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by Benjamin Skinner, University of Florida; Justin Ortagus, University of Florida, and Melvin Tanner, University of Florida
Community colleges are designed to make college more accessible, yet 6 out of every 10 community college students cannot reap the full rewards of higher education because they do not earn their degree. For graduates, rewards often include making more money. For society, the reward is citizens who are more likely to vote, volunteer and pay more in taxes.
Among community college students who drop out, there are a few who are really close to being finished. Nationally, about 10% of all students who leave college without a degree are only a few credits shy of graduation. They are also the most likely to re-enroll and graduate. Some colleges are trying to identify former students and persuade them to come back using a variety of methods that include data analytics and discounts on tuition.
Using these tools, however, isn’t always easy. Community college students who leave early rarely tell school administrators why they left. If colleges heard directly from students about why they drop out, the schools could help them with targeted resources. Or, better yet, they might be able to prevent students from dropping out in the first place.
In our recent peer-reviewed study, we contacted over 27,000 former students of five large and diverse community colleges in Florida who had left in the prior four years without a degree. They had stopped taking classes despite having a C average or better and at least half the credits necessary for an associate degree. We asked them to choose from a list of possible reasons explaining why they left. As researchers focused on issues of access and equity in community colleges, we identified 11 of the most important reasons they gave.
1. Costs were too high
Direct financial costs were the most common reasons for early exit from community colleges, even though the colleges are typically more affordable than four-year schools. Over half of the former students in our survey, 53%, said they left due to the cost of tuition and fees. An additional 25% cited the cost of textbooks. Our findings are in line with prior studies of students at four-year colleges that found students also sometimes leave college due to an inability to pay tuition and fees.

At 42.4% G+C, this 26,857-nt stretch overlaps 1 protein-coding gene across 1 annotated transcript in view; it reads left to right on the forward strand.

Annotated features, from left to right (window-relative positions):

2. Living expenses were also too high
Students sometimes drop out for financial reasons that have little to do with school. For instance, the cost of rent, utilities, health care, child care and food may simply be too much to bear in addition to going to school. This is reflected in the 48% of former students who told us living expenses were a reason they left early.
3. Ran out of financial aid
Just under 43% of students told us they left college because they lost eligibility for financial aid. Students can lose aid for a variety of reasons, such as if they fail to keep their grades up or do not finish their degree fast enough.
4. Unpredictable schedules
One out of every five college students is a parent, and nearly half of those students go to a community college. These students face many demands on their time related to work and child care. Among the leavers, 33% said they left because of problems with unpredictable schedules when it comes to work and family obligations. Those between the ages of 26 and 49 were twice as likely as younger and older students to say that unreliable child care contributed to their leaving. Women of all ages were more than twice as likely as men to cite child care difficulties.
5. Students lacked key information
Many community college students say they do not know what they need to do in order to graduate. They also say their academic advising is limited or impersonal. About 24% of former students stopped going to school in part because they were unsure about which courses to take next.
6. Students wrongly thought they had holds placed on their accounts